Taipei City, New Taipei City and Keelung City in the north announced the decision to shut down offices and schools at 8 p.m. Thursday after most of the central part of the island had reached similar conclusions. Kaohsiung, the largest city in the south also decided to do so.
The only areas to rule against closures were the islands of Kinmen and Matsu close to the coast of China’s province of Fujian. Offices and schools there would operate normally during the morning, though a decision on what to do about Friday afternoon would follow, reports said.
In the meantime, at least 11 cities and counties, mostly in the center of the country but both on the east and the west coast, announced closures of offices and schools for Friday.
Hualien County and Taitung County came first, since they were expected to bear the brunt of the typhoon, which was expected to make landfall on the east coast during the night.
Mountainous Nantou County, populous Taichung City and Changhua County followed suit.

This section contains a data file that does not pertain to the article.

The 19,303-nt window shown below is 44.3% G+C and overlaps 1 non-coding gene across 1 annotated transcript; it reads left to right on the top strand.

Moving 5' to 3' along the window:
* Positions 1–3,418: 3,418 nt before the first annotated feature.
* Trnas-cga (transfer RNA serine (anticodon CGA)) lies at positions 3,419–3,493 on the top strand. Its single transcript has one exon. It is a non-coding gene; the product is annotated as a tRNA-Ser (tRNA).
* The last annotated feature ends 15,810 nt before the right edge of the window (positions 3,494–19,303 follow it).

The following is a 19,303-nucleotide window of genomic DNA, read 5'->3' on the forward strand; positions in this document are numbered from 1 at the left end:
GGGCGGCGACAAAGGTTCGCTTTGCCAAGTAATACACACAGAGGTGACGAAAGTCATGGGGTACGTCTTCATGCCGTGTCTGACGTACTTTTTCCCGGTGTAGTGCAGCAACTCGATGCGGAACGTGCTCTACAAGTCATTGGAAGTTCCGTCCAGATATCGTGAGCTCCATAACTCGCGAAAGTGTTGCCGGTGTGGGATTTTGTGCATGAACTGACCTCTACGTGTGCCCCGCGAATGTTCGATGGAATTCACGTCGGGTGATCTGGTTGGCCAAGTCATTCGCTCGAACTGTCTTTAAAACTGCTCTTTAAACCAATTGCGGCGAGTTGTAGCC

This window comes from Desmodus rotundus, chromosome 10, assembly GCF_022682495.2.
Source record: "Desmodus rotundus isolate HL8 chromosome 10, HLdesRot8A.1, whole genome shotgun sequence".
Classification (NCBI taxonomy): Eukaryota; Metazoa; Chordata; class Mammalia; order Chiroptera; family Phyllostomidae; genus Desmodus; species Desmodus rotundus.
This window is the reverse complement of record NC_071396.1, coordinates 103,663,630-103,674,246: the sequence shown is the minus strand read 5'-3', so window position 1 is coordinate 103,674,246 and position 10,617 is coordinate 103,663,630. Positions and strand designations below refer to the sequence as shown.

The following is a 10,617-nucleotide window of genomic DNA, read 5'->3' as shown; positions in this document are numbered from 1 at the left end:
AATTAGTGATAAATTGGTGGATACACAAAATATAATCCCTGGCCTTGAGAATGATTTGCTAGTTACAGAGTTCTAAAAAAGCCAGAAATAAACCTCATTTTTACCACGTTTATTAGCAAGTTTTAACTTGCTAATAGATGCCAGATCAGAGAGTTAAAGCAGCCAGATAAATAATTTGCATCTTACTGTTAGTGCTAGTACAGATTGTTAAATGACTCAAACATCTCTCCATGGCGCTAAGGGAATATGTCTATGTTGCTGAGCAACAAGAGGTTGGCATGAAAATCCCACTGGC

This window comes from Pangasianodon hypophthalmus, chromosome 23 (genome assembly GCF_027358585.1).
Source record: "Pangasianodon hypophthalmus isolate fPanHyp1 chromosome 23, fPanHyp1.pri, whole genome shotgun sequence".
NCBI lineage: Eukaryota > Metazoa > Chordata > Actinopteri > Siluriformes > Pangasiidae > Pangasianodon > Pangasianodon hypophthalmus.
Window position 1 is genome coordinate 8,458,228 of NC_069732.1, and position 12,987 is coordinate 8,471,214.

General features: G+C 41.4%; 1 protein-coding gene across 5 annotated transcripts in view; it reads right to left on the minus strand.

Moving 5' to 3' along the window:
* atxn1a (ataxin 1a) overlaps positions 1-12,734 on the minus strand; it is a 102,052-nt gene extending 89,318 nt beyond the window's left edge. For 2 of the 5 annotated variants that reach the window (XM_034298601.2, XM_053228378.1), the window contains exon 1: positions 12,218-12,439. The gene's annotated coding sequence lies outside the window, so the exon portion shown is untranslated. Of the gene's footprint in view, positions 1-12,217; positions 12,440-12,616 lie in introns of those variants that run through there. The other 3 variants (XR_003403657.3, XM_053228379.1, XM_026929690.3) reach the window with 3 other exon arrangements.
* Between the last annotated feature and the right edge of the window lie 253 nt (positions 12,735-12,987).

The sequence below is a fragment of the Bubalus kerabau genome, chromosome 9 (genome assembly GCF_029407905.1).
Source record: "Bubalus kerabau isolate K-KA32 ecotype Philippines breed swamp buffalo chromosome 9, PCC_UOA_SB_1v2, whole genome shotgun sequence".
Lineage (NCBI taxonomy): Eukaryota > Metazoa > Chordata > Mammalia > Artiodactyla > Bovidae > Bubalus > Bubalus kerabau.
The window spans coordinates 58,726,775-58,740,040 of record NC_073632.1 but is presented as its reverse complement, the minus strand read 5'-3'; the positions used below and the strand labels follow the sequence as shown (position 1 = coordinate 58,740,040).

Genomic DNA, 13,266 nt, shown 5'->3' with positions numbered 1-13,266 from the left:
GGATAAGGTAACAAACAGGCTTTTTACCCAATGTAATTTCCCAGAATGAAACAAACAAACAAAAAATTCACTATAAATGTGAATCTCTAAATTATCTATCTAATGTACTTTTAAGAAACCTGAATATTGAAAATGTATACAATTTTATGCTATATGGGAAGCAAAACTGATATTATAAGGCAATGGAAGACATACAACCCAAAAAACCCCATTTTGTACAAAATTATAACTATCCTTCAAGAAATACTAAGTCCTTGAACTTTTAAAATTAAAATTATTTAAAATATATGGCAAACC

In the northwest, Taoyuan City, where airlines cancelled or brought forward numerous flights in and out of Taiwan Taoyuan International Airport, Hsinchu City, Hsinchu County and Miaoli County also declared Friday a day off.
Pingtung County at Taiwan’s southern tip and Penghu County in the Taiwan Strait halfway between the island and China also decided to close offices and schools on Friday.
At 7 p.m. Thursday, the eye of the super typhoon was located 190 kilometers east-southeast of Taitung, and moving west-northwest to northwest at a speed of between 14 and 17 kilometers per hour. Sustained winds were recorded at 198 kph, with gusts of up to 245 kph, the Central Weather Bureau said.
The impact of the storm was expected to be felt at least until Saturday during daytime, considering the slowing speed of its advance, forecasters said.